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Downtown Phoenix

Downtown Phoenix in Review 2014: Weaknesses

[editor’s note: Over the next few days, we’ll be publishing our year-end Downtown Phoenix In Review 2014 series. In four posts, we’ll look at downtown’s strengths, weaknesses, threats, and opportunities that shaped its 2014 and set the stage for 2015 and beyond. Part I of this polyptych looked at downtown’s strengths. Parts III and IV will be published after Christmas.]

Downtown Phoenix In Review 2014 graphicDowntown Phoenix In Review 2014: II. Weaknesses

1. “Still-none” items from 2013 Year-in-Review weaknesses list. At the end of 2013, I commented that two of downtown’s weaknesses were a lack of a close, walkable grocery store and not enough residential density. Here we are, one year on from those comments, and we’re in the same boat.  Though more boutique restaurants have opened downtown, the economic activity and residential density needed to support them isn’t following.  The recent closest thing to a grocery store for downtown, Bodega 420, closed in June. Speaking of residential density: while some projects are slated to begin in 2015, those will bring limited relief to many of central-city Phoenix’s housing problems, including genuinely affordable housing for families, not just urban hipsters.  It might be, unfortunately, too little too late.

2. Thinking we can copy-and-paste our way to become a better urban city. There is a difference between taking smart practices from other cities and just trying to emulate them.  I was engaged in a conversation with a downtown observer who said that downtown Phoenix and downtown Denver were alike.  While this might be true on a very superficial level, this ignores one very crucial element that the design-centric community here ignores incorrectly at best and dangerously at worst: context.   There are very different contexts for why Denver (or any other city, really) is the way it is and why we are the way we are in Phoenix. Understand those first and then things will start to make sense and downtown advocates can work on smarter and better projects.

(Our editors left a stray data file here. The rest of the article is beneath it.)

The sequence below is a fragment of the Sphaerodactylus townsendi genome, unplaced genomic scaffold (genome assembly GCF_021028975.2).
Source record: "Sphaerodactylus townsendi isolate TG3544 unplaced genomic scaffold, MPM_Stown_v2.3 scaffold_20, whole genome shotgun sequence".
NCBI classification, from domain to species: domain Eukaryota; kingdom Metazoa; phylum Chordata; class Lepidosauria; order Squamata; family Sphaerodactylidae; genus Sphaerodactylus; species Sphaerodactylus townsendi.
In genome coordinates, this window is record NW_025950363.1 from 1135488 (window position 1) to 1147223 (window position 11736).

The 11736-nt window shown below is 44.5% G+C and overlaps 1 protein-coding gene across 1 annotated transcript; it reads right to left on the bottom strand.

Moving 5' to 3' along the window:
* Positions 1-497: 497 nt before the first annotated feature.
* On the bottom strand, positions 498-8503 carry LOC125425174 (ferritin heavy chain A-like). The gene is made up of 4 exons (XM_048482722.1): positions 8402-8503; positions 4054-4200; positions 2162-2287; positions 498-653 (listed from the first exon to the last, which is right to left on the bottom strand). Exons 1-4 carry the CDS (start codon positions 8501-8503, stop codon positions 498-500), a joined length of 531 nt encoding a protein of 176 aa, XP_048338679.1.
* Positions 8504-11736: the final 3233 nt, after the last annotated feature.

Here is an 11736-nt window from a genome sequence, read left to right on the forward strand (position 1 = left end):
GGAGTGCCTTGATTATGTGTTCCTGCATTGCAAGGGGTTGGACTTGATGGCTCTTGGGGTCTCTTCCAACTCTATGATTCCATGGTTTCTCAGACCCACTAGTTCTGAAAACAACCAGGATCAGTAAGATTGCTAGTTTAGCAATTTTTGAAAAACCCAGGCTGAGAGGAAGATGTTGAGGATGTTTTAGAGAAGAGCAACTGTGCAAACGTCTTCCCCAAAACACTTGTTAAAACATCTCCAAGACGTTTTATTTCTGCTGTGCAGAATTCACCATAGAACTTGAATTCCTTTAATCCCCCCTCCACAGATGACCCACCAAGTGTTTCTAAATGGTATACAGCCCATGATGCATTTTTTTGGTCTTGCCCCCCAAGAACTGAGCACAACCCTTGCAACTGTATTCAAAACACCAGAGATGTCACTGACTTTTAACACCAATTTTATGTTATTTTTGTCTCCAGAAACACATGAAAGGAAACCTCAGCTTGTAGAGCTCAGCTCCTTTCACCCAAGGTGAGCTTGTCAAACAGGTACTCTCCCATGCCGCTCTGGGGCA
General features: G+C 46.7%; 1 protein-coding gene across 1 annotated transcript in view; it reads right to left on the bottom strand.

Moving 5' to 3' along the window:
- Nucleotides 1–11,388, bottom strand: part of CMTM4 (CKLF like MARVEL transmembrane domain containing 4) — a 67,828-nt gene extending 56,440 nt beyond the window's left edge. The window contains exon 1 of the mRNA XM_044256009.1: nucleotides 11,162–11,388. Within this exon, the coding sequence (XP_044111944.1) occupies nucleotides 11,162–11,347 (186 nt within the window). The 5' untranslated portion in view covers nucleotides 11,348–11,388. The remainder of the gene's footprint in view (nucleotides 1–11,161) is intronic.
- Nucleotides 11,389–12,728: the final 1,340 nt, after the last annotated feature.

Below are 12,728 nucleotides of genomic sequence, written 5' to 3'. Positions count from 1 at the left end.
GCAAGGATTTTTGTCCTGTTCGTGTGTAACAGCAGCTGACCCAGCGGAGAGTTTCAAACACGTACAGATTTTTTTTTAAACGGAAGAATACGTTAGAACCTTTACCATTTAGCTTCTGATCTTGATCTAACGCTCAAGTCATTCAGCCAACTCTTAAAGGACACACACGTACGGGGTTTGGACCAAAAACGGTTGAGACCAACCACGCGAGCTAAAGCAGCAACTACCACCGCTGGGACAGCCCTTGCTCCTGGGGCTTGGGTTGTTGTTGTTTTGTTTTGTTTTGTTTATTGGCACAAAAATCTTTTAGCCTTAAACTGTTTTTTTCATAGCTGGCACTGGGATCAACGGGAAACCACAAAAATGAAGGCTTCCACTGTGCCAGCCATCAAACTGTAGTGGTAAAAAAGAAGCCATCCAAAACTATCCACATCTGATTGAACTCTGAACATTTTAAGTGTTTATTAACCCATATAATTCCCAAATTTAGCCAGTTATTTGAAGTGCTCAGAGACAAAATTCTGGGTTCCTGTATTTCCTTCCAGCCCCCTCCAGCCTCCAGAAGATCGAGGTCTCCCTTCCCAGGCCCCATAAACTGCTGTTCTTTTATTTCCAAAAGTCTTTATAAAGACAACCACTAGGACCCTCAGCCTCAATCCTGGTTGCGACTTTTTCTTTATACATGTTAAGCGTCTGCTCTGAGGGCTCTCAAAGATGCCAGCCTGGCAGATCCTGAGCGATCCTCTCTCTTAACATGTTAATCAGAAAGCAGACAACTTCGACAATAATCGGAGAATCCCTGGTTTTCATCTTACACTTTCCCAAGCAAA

3. Suburban-urban projects underway on Central Avenue. Construction began in earnest on the new Elevation Central apartment complex at Central and Highland this year and the Lennar “Muse” project at Central and McDowell is set to begin in early 2015. Both of these projects are uninspired in their design and where they are in this place and moment in Phoenix history. Both projects are four-story stick (read: wood frame) wraps of a five-story parking garage and both projects do not make architectural gestures to Central Avenue, urban living, or this unique moment in Phoenix’s urban history. They look like projects better suited for the far suburbs than transit-oriented development in central-city Phoenix.

4. Results from November’s elections. To nobody’s surprise, Republicans took over the United States Senate and kept their hold on the United States House of Representatives and all of Arizona’s statewide elected offices.  (Of course, when the other major party runs away from its accomplishments or its de facto leader, this was bound to happen.)  In Arizona, cities and urban issues failed to come up as talking points from the candidates, which shows that there isn’t an interest at the statewide level to have Arizona’s cities be key parts of the 21st century urban-centric economy.  Only one candidate replied to a list of urban-centric questions I posed: Congressman-elect Ruben Gallego.  (I think it helped his campaign, n’est-ce pas?)  In addition, November’s elections solidly disabused the notion that Arizona is a purple state: despite a few progressive enclaves in Phoenix and Tucson, this state is solidly red.

5. New flight departure paths from Sky Harbor and initial Council inertia. In September, the Federal Aviation Administration published new departure procedures for aircraft departing over central-city Phoenix, taking them over Grand Avenue instead over the Salt River.  While details on who knew what and who approved these plans are unclear at best, there was a lot of inertia to get individual members of the Phoenix City Council to use their collective bully pulpit to effect change.  In some correspondence I have received, one councilperson said that the City has no jurisdiction over the FAA and so they would not contact the FAA on that constituent’s behalf.  While that statement is technically true, the City does have a bully pulpit it should be using how it can.  Recently, the Phoenix City Council unanimously passed a resolution asking the FAA to revert to the pre-September departure procedures.